While searching online, trying to dig up some credits, I came across these thoughts from Bruce Cockburn regarding Christmas music which more or less jibe with mine -
Liane Hansen:Do you think we, at this point, in some respects, take Christmas music for granted at this time of year? I mean, we don't really hear what we're listening to?
Bruce Cockburn: Well, I guess it depends on the person, but we're certainly discouraged from hearing what we're listening to because we're inundated with the elevator music version of all these songs. And they become, at best, tiresome, and at worst, [laughs] you don't want to hear another note of that stuff. It becomes the unconscious accompaniment to your stressed-out Christmas shopping and all the rest of it. One of the things I was hoping would happen in the course of doing the record was to try to bring the life back into these songs, and treat them as songs that somebody actually put creative effort into writing, and not just something that was intended to be wallpaper. [singing] It came upon the midnight clear, that glorious song of old. [speaking] The songs with spiritual significance and these Christmas songs in particular, often have a really profound level of writing and really profound things to say, and we miss that. We even miss it in church, where we shouldn't be missing it. A song like It Came Upon the Midnight Clear, I never appreciated how good a song that is and what it actually talked about until I was learning it for the record, because I'd only ever heard one or two verses and never but in a context where I was able to really appreciate what was going on.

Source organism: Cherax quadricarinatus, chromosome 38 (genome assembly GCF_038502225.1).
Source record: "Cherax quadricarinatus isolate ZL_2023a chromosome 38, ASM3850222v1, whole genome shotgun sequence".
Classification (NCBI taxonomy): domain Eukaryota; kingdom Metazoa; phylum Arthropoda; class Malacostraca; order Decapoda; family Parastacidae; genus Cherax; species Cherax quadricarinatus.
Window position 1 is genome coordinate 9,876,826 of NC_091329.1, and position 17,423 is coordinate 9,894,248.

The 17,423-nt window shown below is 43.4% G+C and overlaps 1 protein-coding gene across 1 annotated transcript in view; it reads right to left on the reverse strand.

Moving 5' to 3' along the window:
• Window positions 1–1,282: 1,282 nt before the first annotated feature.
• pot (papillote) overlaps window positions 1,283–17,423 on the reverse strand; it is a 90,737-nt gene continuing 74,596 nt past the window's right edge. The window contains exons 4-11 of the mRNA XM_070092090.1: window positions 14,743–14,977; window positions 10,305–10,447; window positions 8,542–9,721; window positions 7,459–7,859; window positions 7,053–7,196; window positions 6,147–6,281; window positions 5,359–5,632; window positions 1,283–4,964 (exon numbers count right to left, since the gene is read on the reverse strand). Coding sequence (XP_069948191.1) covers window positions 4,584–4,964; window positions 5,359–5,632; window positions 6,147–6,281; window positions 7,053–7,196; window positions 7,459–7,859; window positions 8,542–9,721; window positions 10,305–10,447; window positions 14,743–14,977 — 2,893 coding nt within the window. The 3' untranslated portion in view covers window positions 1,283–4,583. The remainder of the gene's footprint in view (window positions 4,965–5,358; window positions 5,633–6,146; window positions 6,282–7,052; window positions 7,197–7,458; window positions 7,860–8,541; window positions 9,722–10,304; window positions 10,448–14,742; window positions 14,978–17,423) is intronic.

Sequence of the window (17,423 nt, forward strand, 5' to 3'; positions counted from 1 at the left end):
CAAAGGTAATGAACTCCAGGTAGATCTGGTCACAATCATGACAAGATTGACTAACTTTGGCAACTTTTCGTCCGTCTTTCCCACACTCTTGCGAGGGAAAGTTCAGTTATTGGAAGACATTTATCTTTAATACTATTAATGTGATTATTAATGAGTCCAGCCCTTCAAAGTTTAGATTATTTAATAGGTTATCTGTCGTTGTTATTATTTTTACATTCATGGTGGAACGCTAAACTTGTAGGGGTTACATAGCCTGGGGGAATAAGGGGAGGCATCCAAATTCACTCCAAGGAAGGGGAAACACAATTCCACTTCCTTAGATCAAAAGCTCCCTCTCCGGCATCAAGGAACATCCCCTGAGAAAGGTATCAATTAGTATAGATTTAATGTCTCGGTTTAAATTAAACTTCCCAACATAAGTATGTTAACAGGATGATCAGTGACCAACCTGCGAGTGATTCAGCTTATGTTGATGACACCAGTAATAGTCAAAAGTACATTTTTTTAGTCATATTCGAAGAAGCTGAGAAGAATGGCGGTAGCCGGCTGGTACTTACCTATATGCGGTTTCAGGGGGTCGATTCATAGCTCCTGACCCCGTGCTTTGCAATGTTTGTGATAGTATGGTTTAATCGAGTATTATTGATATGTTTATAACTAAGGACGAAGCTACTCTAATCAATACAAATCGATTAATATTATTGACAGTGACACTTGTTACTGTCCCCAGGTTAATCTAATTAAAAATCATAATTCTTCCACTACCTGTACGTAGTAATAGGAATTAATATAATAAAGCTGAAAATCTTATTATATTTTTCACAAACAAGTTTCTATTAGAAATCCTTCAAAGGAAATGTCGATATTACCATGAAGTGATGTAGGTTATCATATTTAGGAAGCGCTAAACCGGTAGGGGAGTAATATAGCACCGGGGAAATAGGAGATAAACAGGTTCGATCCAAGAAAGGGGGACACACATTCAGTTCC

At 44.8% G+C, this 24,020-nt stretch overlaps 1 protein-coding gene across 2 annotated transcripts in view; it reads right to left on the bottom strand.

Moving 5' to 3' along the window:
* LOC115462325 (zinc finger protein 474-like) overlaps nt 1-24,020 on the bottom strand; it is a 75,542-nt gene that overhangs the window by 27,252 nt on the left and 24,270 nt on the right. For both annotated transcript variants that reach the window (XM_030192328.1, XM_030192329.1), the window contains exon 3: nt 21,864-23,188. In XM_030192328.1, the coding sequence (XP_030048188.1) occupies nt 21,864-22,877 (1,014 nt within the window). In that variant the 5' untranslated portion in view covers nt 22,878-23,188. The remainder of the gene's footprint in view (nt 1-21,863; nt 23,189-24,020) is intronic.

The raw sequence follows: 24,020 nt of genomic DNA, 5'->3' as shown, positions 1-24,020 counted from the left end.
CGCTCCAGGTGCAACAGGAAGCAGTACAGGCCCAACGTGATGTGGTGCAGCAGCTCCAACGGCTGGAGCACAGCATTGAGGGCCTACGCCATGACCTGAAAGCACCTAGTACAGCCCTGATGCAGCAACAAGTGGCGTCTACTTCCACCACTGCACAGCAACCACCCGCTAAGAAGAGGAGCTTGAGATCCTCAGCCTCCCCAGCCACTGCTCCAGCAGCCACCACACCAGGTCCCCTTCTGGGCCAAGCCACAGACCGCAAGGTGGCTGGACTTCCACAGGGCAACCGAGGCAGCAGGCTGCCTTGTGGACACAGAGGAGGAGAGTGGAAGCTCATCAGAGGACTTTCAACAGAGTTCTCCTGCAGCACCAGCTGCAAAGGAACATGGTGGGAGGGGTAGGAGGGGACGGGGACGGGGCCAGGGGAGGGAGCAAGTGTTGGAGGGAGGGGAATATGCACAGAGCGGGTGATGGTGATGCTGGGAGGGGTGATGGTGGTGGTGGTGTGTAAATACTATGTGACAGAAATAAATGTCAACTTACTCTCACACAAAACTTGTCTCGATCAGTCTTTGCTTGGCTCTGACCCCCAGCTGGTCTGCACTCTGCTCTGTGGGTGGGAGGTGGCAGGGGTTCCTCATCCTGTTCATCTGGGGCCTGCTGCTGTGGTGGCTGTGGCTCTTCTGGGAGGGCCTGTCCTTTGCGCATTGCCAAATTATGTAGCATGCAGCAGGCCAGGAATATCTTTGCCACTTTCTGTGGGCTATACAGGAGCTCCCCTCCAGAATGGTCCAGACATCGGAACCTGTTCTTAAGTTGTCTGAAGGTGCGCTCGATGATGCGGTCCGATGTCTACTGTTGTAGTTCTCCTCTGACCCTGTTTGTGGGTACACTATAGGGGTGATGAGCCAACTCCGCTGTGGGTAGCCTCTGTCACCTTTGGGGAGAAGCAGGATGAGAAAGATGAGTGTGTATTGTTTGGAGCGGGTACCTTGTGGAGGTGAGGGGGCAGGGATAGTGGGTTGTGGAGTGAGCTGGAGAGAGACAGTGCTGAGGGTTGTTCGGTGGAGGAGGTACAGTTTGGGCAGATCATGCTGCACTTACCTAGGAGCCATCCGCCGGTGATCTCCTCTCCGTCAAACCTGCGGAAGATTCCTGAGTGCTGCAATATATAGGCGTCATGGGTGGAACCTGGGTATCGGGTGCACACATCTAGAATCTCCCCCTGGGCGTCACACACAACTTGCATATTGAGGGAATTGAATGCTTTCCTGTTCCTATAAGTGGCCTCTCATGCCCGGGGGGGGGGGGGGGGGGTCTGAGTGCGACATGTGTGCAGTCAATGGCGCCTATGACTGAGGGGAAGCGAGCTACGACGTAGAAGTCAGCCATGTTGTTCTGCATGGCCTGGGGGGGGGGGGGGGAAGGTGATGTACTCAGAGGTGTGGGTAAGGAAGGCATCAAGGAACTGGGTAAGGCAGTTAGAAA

[Slightly edited to make it read less like extemporaneous conversation. Taken from an interview on NPR twenty-three years ago, which, nerd that I am, I totally remember hearing.]
And yes, that is Sam Phillips singing harmony, and it's more or less her arrangement, too.